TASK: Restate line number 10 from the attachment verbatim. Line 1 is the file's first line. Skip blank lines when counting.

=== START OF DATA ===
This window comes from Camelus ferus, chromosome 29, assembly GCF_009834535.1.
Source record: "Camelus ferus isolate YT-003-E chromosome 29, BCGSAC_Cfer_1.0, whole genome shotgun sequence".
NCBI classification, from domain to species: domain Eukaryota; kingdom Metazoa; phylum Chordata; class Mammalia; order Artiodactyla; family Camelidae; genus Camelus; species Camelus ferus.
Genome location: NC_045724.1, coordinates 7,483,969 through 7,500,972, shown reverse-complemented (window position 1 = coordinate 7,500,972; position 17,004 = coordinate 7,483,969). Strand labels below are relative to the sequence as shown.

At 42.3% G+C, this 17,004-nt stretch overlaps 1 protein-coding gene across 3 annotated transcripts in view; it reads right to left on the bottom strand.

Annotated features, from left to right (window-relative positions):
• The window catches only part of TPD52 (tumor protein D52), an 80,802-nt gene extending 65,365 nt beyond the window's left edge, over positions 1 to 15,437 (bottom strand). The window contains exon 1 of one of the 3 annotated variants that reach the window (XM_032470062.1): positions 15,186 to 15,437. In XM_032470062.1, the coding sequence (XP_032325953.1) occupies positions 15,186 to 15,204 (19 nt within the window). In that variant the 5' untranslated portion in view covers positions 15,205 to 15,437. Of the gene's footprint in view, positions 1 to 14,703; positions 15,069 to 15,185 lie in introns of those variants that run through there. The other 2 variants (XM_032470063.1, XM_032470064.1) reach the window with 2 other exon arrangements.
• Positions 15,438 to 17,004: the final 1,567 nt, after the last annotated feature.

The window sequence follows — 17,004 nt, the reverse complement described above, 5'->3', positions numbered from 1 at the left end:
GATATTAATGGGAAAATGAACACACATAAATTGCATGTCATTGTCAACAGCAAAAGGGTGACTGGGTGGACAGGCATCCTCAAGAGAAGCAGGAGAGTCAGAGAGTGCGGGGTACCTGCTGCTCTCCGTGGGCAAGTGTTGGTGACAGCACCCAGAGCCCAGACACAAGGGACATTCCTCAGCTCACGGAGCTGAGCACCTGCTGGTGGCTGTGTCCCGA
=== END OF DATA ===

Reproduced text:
GATATTAATGGGAAAATGAACACACATAAATTGCATGTCATTGTCAACAGCAAAAGGGTGACTGGGTGGACAGGCATCCTCAAGAGAAGCAGGAGAGTCAGAGAGTGCGGGGTACCTGCTGCTCTCCGTGGGCAAGTGTTGGTGACAGCACCCAGAGCCCAGACACAAGGGACATTCCTCAGCTCACGGAGCTGAGCACCTGCTGGTGGCTGTGTCCCGA